NASA is about to make history approximately 250 miles above Earth with the first all-women’s spacewalk scheduled later this month — for real this time.
NASA announced a series of 10 upcoming spacewalks within the next three months, including one on October 21, in which astronauts Christina Koch and Jessica Meir will embark into space together.
That almost changed earlier this year, but ended up in a major letdown for space fans down below.
In March, NASA announced that two female astronauts, Koch and Anne McClain, were going to climb out of the ISS hatch together to replace batteries on the station’s solar array. However, those plans quickly changed when the space agency realized that both astronauts would require a size medium spacesuit and only one was available for the upcoming quest.
As a result, McClain was replaced by her male colleague Nick Hague.
Shortly after recovering from the backlash that followed, NASA promised that it now has two size medium spacesuits onboard the ISS that are ready for the zero-gravity handiwork.
“Subsequent to last year, we have launched another suit in medium configuration,” Kirk Shireman, ISS program manager, said during a NASA press briefing on Friday.
Shireman reiterated the reasons that the first all-female spacewalk had failed to launch out of the ISS. “We’ve always had mediums on orbit,” he said. “Every time you change a suit from one size to another…there’s still adjustments that have to be made, and that takes time.”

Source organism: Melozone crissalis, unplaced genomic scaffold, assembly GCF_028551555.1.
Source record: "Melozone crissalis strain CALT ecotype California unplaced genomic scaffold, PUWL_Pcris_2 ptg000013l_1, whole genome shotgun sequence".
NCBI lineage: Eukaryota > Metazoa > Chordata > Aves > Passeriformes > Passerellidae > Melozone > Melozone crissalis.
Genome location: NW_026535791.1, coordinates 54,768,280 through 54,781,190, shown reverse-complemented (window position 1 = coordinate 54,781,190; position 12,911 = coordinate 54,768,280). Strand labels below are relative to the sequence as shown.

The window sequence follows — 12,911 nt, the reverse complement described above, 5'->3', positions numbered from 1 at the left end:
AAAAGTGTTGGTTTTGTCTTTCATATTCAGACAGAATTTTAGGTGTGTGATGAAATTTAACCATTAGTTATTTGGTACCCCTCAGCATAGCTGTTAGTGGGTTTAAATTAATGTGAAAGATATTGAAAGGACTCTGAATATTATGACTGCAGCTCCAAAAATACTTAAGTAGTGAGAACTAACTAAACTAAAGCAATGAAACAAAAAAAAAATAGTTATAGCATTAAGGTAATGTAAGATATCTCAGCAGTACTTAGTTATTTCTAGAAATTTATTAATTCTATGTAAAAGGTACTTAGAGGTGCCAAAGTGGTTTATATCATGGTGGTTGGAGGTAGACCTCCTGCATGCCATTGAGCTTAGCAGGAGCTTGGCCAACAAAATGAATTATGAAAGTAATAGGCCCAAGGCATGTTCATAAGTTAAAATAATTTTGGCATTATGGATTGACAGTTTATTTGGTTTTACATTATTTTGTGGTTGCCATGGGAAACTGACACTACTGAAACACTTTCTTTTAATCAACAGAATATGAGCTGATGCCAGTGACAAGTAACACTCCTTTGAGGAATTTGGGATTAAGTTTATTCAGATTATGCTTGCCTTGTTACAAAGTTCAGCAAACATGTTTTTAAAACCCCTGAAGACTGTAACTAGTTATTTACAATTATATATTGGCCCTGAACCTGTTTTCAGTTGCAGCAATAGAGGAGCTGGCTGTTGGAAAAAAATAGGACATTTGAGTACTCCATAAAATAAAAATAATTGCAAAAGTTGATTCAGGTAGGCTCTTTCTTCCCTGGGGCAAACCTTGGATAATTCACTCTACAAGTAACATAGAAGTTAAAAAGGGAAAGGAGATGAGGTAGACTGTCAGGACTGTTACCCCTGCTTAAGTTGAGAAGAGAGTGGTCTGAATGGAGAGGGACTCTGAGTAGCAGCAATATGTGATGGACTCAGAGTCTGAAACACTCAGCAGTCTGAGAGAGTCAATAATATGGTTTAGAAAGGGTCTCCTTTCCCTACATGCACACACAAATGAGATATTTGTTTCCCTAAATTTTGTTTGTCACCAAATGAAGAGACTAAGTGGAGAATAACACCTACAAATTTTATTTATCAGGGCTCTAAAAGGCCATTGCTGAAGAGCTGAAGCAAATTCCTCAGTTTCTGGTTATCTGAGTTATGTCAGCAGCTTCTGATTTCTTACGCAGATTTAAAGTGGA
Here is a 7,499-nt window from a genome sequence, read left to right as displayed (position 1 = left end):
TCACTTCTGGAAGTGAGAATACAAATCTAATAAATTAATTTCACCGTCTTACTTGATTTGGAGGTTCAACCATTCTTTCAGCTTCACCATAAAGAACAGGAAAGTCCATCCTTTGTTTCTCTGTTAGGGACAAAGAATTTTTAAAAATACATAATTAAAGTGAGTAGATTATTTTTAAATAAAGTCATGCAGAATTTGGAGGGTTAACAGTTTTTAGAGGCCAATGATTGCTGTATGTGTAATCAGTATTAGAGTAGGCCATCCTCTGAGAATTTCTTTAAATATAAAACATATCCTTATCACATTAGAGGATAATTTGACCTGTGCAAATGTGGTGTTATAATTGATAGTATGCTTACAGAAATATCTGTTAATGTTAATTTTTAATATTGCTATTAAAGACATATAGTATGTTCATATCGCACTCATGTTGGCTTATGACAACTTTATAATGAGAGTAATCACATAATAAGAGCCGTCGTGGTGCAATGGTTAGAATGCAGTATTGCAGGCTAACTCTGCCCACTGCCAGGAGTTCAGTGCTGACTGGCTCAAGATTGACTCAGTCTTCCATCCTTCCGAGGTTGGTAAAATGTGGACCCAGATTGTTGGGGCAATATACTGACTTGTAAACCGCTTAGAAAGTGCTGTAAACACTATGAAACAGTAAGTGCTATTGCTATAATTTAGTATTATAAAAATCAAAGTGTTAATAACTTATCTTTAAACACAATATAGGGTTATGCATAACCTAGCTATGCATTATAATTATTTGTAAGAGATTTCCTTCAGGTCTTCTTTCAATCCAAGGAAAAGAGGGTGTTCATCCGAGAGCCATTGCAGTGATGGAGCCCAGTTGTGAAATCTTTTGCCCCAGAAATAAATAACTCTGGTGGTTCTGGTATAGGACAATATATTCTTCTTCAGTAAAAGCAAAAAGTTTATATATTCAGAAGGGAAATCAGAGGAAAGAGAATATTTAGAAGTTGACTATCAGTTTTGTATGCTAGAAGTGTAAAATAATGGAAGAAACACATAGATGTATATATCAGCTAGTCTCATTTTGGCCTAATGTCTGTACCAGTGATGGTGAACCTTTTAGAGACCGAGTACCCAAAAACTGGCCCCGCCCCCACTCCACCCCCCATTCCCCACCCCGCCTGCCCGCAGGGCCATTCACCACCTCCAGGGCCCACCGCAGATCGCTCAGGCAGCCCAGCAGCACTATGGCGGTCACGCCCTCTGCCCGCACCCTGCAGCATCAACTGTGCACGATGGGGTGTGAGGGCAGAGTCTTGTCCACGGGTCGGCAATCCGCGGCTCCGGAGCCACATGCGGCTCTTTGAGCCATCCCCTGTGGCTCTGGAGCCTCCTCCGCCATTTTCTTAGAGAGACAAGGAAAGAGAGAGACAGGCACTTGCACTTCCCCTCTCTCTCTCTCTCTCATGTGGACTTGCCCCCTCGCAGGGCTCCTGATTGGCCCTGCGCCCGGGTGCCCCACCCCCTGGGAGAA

However, the team looked over the ISS crew for the next two years, and found that a lot of them would require a size medium spacesuit, therefore they sent up an additional one to the space station.
During a live feed from the ISS, Koch and Meir reflected on the historical significance of their upcoming spacewalk.
“What we’re doing now shows all of the work that went in from the decades prior, all of the women that worked to get us where we are today,” Meir said. “We don’t even think about it on a daily basis. It’s just normal, we’re part of the team…so it’s really nice to see how far we’ve come.”
“I think it’s important because of the historical nature of what we’re doing, and in the past women haven’t always been at the table,” Koch said.
The astronaut is slated to make another record-breaking achievement, as Koch will complete the longest single spaceflight by a woman, with 328 days in space before she returns to Earth in February 2020.
Koch and Meir’s spacewalk will be the fourth one to take place this month, all aimed at upgrading the station’s solar array batteries from nickel-hydrogen batteries to newer lithium-ion ones.